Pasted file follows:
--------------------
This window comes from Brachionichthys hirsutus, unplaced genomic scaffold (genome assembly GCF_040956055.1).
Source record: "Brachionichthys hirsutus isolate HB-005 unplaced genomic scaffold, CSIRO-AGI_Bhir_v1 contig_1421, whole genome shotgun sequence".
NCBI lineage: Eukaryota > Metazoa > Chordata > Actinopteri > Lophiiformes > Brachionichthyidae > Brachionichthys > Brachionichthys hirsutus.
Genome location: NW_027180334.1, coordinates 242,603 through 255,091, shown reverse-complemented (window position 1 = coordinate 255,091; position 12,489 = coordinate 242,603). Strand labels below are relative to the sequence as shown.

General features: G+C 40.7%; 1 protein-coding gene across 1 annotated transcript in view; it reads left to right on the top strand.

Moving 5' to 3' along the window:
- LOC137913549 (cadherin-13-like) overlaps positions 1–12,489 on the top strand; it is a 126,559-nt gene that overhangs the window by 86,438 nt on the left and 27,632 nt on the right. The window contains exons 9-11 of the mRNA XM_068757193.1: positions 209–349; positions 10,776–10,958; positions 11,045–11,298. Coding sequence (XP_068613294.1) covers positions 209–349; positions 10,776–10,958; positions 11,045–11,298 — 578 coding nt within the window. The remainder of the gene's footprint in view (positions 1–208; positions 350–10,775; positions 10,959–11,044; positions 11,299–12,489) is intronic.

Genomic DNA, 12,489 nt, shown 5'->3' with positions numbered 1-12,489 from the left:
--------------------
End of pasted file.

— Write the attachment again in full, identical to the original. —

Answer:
This window comes from Brachionichthys hirsutus, unplaced genomic scaffold (genome assembly GCF_040956055.1).
Source record: "Brachionichthys hirsutus isolate HB-005 unplaced genomic scaffold, CSIRO-AGI_Bhir_v1 contig_1421, whole genome shotgun sequence".
NCBI lineage: Eukaryota > Metazoa > Chordata > Actinopteri > Lophiiformes > Brachionichthyidae > Brachionichthys > Brachionichthys hirsutus.
Genome location: NW_027180334.1, coordinates 242,603 through 255,091, shown reverse-complemented (window position 1 = coordinate 255,091; position 12,489 = coordinate 242,603). Strand labels below are relative to the sequence as shown.

General features: G+C 40.7%; 1 protein-coding gene across 1 annotated transcript in view; it reads left to right on the top strand.

Moving 5' to 3' along the window:
- LOC137913549 (cadherin-13-like) overlaps positions 1–12,489 on the top strand; it is a 126,559-nt gene that overhangs the window by 86,438 nt on the left and 27,632 nt on the right. The window contains exons 9-11 of the mRNA XM_068757193.1: positions 209–349; positions 10,776–10,958; positions 11,045–11,298. Coding sequence (XP_068613294.1) covers positions 209–349; positions 10,776–10,958; positions 11,045–11,298 — 578 coding nt within the window. The remainder of the gene's footprint in view (positions 1–208; positions 350–10,775; positions 10,959–11,044; positions 11,299–12,489) is intronic.

Genomic DNA, 12,489 nt, shown 5'->3' with positions numbered 1-12,489 from the left: